Think of your website as a bookstore: older books on your shelves collect dust and get less attention than newer, recently published books. The bookstore’s upkeep and ongoing maintenance requirements that you shuffle the older books and reorganize them among the newer titles for a fresh display to attract customers. Similarly, your website’s content (text and images) needs to be updated regularly, perhaps even revamped in terms of its design and ease of use. The Bali Florist’s website accounts for at least half of our overall revenue and though this number is growing year on year, we make the effort to continually improve our site.
2. Keeping in touch with existing customers
A good website goes beyond mere technology working behind the scenes. It requires a dedicated team of web-keeper(s) and customer service personnel. Putting the extra effort to communicate with customers (orders via the website, social media, messaging platforms, email, or voice calls) paid off tremendously. Our customers appreciate our update on their orders and their satisfaction translates into repeat orders and in time, returning customers. So don’t be lazy, keep in touch with your customers!
3. Keep social media rolling
Continue to remind customers of your presence through active social media posts. The times when business is slow are best used to craft your social media messages! Avoid being ‘out of sight, out of mind’. Since this is a 24/7 global platform, you’ll always be speaking to someone, somewhere. For The Bali Florist, our digital channels (website, Instagram and Facebook) feature creative floral arrangements, thoughtful quotes, reviews from grateful customers, or just the sharing of floral knowledge. Get creative with engaging and genuine stories, and visuals to attract audiences to your business.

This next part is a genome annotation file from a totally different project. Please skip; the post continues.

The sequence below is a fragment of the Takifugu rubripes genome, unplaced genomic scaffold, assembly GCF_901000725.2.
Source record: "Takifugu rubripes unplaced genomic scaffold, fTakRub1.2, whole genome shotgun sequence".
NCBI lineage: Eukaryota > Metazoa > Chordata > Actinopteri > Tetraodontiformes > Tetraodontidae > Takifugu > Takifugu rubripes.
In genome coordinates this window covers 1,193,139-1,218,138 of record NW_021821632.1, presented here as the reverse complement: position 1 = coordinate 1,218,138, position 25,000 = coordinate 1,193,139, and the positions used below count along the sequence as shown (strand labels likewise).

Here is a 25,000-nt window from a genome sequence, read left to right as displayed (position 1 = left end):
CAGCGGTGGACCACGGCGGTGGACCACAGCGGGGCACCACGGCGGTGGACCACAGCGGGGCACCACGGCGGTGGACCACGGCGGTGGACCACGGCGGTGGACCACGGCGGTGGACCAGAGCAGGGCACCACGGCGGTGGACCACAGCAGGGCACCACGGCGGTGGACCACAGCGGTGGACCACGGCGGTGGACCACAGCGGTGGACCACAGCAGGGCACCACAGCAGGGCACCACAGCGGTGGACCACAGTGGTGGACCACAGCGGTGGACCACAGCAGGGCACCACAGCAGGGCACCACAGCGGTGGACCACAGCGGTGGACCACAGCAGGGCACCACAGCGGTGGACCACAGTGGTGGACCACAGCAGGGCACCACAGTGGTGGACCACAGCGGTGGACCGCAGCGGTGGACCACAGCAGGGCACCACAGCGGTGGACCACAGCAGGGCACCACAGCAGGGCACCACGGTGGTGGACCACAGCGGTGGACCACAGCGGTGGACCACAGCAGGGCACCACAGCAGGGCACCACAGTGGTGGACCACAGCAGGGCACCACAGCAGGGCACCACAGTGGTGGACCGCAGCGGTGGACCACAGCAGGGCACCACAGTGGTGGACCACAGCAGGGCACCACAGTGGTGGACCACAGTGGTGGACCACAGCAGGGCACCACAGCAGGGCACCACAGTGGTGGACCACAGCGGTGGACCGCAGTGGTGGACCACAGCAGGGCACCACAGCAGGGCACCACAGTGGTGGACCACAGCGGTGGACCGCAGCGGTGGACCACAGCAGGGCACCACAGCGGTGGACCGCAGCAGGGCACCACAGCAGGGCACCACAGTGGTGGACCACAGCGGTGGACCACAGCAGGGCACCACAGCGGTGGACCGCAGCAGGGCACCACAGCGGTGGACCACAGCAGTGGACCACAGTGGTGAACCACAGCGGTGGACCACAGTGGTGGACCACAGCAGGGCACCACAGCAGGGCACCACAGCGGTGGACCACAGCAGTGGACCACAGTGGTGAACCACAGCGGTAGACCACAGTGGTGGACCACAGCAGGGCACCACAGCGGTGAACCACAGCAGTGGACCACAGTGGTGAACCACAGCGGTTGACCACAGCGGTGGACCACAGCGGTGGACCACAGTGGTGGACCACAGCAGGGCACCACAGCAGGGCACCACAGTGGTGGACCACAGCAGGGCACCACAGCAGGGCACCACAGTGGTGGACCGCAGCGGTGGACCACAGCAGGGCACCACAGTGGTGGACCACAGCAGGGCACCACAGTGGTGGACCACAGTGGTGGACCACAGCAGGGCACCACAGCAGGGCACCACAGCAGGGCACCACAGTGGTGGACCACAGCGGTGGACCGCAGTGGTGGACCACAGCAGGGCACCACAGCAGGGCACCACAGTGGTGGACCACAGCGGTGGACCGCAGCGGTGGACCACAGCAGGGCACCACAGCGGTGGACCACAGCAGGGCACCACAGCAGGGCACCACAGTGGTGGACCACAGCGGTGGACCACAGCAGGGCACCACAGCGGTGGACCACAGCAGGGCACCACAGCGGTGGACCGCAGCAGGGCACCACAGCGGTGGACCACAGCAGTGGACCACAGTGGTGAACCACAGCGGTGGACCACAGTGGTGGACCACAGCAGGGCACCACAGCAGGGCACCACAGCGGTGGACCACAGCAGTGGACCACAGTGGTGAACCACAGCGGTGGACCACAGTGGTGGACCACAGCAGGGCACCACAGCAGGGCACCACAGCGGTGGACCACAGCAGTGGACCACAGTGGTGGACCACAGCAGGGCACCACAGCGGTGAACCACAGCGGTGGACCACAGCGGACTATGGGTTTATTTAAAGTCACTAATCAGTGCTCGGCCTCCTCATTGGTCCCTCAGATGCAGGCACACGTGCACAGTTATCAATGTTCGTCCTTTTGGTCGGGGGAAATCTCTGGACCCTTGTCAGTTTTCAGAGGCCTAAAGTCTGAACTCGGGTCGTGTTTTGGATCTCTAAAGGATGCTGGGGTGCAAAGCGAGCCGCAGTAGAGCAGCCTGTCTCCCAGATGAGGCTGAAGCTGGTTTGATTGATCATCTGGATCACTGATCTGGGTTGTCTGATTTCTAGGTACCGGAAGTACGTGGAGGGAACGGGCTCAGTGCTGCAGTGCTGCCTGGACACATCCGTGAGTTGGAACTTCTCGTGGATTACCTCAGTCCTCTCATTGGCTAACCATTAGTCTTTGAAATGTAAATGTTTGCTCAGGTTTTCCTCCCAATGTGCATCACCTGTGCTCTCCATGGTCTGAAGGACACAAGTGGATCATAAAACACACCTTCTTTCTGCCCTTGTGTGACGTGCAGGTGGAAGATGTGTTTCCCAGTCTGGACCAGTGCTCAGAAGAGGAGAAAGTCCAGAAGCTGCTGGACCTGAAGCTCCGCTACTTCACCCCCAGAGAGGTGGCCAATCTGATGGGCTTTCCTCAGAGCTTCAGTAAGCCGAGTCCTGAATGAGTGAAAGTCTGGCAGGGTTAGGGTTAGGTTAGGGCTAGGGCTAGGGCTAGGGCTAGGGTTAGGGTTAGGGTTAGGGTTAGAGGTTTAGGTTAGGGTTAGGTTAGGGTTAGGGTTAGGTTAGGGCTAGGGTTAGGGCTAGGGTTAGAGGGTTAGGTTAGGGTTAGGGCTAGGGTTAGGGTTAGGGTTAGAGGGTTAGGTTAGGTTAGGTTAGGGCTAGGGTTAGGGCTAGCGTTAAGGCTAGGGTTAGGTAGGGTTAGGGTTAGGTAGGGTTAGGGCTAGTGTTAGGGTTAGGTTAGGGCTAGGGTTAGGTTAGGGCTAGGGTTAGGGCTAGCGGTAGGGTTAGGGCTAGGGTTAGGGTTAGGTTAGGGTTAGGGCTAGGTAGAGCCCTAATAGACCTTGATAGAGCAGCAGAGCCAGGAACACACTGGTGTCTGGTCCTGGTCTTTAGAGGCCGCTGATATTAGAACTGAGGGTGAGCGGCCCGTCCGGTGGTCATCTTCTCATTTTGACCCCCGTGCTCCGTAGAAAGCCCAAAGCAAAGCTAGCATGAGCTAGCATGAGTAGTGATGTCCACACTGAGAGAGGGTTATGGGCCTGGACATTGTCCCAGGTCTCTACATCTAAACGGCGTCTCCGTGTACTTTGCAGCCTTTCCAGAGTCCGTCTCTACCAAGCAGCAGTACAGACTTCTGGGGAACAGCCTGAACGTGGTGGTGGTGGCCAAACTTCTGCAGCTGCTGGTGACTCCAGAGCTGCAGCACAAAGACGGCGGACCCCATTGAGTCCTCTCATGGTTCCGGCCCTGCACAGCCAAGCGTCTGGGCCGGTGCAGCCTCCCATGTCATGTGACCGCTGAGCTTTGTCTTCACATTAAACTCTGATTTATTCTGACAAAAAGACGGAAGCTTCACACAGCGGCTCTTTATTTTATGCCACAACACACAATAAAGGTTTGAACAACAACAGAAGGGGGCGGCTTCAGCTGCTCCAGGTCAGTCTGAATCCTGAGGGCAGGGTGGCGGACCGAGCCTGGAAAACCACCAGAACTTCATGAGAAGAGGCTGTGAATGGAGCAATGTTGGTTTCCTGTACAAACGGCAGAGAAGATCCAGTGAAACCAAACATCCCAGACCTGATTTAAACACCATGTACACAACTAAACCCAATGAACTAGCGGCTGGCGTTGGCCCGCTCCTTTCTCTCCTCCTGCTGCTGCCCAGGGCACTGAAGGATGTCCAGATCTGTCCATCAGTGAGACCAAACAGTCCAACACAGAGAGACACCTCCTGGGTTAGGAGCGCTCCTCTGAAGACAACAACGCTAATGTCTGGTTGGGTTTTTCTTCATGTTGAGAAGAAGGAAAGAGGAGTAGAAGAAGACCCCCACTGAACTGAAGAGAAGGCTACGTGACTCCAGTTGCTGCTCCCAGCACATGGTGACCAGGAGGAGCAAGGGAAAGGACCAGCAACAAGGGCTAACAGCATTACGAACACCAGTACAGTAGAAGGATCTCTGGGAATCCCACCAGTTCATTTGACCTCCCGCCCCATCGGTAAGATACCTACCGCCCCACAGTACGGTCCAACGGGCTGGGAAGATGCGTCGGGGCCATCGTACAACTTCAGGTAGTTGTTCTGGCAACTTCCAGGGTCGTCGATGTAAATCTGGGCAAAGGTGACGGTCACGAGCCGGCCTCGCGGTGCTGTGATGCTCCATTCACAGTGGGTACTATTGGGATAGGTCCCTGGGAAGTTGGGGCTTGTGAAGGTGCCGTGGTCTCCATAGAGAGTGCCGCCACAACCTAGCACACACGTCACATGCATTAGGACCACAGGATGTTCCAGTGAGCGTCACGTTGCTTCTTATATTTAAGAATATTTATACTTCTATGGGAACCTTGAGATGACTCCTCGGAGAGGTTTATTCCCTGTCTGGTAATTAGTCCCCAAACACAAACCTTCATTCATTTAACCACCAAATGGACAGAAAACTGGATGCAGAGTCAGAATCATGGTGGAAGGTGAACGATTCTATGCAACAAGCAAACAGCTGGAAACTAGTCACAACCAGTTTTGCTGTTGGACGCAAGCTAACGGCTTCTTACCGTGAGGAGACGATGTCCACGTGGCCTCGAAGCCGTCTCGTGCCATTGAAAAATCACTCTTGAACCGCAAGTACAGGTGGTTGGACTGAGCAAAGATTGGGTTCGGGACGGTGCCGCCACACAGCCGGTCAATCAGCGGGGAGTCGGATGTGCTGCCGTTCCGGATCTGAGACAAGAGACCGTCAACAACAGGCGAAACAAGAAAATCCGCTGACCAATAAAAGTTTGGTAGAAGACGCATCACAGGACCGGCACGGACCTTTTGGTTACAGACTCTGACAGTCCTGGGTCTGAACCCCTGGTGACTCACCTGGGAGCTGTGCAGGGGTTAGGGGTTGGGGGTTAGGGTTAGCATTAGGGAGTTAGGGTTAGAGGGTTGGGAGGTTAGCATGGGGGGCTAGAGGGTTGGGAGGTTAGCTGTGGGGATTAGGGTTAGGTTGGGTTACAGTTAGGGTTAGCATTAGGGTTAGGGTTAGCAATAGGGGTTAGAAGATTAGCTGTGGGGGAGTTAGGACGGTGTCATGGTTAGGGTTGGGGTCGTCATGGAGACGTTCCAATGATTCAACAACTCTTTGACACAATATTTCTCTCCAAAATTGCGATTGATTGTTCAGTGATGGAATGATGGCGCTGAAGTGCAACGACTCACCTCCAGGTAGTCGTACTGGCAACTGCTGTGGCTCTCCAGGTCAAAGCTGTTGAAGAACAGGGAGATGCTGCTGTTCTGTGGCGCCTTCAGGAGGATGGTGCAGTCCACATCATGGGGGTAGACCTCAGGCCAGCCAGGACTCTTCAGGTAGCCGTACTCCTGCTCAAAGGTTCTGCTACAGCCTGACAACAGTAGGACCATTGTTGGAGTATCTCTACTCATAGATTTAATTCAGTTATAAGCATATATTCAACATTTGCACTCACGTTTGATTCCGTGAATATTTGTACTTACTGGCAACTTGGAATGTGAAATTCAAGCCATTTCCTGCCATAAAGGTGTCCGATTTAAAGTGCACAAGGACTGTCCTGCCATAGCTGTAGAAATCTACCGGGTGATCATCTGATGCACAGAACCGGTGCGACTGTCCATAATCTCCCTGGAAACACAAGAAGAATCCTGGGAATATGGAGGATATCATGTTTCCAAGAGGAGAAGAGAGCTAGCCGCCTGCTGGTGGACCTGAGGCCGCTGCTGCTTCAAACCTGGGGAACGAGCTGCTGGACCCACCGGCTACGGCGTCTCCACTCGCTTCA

4. Encourage customer feedback and reviews
It is always a good idea to get feedback on your products and services after you’ve successfully concluded a transaction. Start with customers whom you’d feel comfortable asking and get them to give you a rating and brief review so that you can continue to improve. You can sign up for a Google My Business account which allows businesses to claim and control their Google map location and customers to review the business. Google ratings boost your online presence on Google search results -- the more reviews (good quality ratings), the better chances of a higher search ranking result on Google (SERP).
In our experience, customers are happy to provide feedback and we gain something regardless of the favourability of the comments. We don’t completely agree that ‘the customer is king’, instead, we communicate honestly about what is possible within their budgets and seasonality, so that we can build a genuine and open customer-florist relationship.
5. Differentiate yourself
Regardless of your industry, think out of the box and be different! Develop your signature style. For a florist, a signature style could be anything from a specific color combination to the floral vessels or materials used to the bouquet size and arrangement flow. There are a plethora of ideas online, but remember never to use someone else’s creation to promote as your own in your website or social media. Be genuine and find your personal niche and style.
6. Reward customers for their loyalty